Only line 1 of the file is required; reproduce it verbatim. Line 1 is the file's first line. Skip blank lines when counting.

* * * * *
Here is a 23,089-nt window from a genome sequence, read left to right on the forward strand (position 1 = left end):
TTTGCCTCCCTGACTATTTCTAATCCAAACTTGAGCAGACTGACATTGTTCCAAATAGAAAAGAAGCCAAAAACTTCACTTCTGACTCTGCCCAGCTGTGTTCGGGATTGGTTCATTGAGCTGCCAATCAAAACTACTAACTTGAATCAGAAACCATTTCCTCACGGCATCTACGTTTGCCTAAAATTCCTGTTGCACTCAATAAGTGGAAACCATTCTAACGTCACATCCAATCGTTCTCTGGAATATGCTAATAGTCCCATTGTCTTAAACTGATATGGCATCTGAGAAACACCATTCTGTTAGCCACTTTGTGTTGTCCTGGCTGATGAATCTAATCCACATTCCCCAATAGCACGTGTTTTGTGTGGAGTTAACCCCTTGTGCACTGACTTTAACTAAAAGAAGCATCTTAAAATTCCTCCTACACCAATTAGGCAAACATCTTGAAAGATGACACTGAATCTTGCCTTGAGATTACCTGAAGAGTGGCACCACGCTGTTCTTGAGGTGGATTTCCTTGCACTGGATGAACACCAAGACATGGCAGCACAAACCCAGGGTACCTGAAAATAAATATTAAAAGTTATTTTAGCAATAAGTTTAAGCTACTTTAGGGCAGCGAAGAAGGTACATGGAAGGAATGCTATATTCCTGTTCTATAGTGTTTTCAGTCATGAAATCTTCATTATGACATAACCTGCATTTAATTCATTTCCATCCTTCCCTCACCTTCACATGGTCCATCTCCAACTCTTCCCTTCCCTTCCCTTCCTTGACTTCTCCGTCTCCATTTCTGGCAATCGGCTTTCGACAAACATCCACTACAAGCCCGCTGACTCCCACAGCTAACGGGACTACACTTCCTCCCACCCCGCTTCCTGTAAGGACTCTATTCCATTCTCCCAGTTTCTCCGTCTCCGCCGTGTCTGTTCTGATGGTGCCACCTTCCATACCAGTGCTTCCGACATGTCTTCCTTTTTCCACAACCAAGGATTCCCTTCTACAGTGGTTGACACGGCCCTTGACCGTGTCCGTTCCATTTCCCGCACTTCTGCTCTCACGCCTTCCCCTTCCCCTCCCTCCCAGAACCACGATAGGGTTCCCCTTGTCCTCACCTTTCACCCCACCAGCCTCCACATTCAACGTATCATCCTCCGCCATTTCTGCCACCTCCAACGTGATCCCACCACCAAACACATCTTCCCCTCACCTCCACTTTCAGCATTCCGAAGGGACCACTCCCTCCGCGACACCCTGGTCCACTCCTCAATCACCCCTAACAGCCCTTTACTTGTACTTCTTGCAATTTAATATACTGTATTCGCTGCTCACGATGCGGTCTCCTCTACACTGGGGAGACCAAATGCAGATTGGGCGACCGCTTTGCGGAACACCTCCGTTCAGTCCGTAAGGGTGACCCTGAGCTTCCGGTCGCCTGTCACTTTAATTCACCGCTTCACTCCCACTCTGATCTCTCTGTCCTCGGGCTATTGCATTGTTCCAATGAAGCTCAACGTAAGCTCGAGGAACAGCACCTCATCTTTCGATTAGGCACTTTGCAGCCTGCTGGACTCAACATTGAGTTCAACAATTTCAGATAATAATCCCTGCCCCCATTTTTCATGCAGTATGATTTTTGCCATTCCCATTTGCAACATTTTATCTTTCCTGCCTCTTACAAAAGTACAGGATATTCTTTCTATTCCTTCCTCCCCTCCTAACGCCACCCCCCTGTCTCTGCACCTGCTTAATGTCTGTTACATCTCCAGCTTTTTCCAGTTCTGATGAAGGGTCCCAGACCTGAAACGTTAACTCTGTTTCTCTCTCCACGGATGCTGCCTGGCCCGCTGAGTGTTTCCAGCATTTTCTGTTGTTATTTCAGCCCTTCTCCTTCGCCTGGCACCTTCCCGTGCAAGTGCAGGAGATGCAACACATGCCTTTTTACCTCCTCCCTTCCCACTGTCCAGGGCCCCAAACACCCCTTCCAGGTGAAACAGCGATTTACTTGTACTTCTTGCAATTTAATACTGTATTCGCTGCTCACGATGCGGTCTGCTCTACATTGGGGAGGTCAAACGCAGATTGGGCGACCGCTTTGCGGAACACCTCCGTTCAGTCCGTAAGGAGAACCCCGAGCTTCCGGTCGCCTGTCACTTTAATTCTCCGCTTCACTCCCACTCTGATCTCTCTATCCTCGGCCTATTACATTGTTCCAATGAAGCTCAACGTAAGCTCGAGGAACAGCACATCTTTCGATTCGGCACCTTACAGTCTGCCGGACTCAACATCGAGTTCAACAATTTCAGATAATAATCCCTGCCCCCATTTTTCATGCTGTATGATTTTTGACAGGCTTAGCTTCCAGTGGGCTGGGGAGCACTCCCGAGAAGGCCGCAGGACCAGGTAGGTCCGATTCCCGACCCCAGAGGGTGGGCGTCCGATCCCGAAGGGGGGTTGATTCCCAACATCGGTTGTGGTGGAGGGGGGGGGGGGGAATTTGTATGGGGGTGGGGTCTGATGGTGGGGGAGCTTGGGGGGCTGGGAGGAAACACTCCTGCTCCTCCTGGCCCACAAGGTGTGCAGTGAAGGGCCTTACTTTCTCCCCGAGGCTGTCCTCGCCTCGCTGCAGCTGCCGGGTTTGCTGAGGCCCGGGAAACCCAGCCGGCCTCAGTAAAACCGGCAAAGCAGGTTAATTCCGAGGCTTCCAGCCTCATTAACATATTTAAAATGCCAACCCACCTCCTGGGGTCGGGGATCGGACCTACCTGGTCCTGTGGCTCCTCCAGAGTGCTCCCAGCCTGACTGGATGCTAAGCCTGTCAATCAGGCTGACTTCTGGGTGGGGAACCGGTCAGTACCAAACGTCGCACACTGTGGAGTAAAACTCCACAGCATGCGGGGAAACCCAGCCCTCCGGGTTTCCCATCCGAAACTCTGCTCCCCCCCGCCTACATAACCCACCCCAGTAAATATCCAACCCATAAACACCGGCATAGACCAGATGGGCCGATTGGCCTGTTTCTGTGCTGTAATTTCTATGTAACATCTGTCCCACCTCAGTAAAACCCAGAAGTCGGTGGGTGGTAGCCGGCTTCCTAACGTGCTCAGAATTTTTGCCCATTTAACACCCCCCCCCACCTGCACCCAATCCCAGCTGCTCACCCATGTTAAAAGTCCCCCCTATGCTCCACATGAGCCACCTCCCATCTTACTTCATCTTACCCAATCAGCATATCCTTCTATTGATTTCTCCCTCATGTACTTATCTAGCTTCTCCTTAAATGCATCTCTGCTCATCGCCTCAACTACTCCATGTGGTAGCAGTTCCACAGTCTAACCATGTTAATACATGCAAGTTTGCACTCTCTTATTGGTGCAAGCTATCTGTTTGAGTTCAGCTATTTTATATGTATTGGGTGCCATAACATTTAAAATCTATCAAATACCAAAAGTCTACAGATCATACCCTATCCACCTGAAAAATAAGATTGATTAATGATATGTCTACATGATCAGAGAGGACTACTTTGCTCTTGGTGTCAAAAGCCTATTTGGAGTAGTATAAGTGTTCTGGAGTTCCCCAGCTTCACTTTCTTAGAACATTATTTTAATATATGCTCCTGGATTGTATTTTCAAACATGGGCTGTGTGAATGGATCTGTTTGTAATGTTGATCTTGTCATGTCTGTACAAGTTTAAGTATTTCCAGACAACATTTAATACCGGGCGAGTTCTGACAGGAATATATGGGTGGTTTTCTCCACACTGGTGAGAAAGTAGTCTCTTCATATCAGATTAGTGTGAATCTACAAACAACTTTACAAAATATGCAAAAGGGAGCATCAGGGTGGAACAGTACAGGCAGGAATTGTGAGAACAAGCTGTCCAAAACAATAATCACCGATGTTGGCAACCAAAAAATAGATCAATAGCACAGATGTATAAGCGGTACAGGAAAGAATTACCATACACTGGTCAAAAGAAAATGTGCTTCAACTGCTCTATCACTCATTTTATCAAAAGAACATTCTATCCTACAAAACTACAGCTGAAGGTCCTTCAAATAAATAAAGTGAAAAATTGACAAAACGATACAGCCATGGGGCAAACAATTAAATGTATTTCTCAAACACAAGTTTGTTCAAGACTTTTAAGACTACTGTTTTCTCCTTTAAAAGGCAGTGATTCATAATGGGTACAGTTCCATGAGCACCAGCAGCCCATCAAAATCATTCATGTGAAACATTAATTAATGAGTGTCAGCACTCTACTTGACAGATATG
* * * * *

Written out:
Here is a 23,089-nt window from a genome sequence, read left to right on the forward strand (position 1 = left end):